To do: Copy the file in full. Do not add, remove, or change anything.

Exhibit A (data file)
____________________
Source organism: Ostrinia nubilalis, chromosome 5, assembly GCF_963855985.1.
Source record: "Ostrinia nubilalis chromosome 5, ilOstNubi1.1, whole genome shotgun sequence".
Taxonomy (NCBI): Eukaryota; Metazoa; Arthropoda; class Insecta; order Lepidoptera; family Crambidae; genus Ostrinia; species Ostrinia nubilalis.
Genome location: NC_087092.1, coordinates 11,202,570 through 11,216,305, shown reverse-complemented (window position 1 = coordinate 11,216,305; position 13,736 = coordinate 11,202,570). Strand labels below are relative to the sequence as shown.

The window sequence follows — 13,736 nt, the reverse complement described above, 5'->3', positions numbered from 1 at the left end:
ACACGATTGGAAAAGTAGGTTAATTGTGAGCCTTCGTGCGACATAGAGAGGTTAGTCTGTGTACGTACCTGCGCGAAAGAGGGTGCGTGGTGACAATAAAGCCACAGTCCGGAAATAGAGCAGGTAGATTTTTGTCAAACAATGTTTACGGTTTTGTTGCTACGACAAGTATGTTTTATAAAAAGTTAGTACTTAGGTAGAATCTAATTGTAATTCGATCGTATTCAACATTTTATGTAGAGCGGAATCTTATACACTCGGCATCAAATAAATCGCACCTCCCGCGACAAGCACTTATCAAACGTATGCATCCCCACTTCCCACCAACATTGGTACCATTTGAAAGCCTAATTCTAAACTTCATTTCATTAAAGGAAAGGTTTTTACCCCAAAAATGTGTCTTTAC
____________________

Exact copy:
Source organism: Ostrinia nubilalis, chromosome 5, assembly GCF_963855985.1.
Source record: "Ostrinia nubilalis chromosome 5, ilOstNubi1.1, whole genome shotgun sequence".
Taxonomy (NCBI): Eukaryota; Metazoa; Arthropoda; class Insecta; order Lepidoptera; family Crambidae; genus Ostrinia; species Ostrinia nubilalis.
Genome location: NC_087092.1, coordinates 11,202,570 through 11,216,305, shown reverse-complemented (window position 1 = coordinate 11,216,305; position 13,736 = coordinate 11,202,570). Strand labels below are relative to the sequence as shown.

The window sequence follows — 13,736 nt, the reverse complement described above, 5'->3', positions numbered from 1 at the left end:
ACACGATTGGAAAAGTAGGTTAATTGTGAGCCTTCGTGCGACATAGAGAGGTTAGTCTGTGTACGTACCTGCGCGAAAGAGGGTGCGTGGTGACAATAAAGCCACAGTCCGGAAATAGAGCAGGTAGATTTTTGTCAAACAATGTTTACGGTTTTGTTGCTACGACAAGTATGTTTTATAAAAAGTTAGTACTTAGGTAGAATCTAATTGTAATTCGATCGTATTCAACATTTTATGTAGAGCGGAATCTTATACACTCGGCATCAAATAAATCGCACCTCCCGCGACAAGCACTTATCAAACGTATGCATCCCCACTTCCCACCAACATTGGTACCATTTGAAAGCCTAATTCTAAACTTCATTTCATTAAAGGAAAGGTTTTTACCCCAAAAATGTGTCTTTAC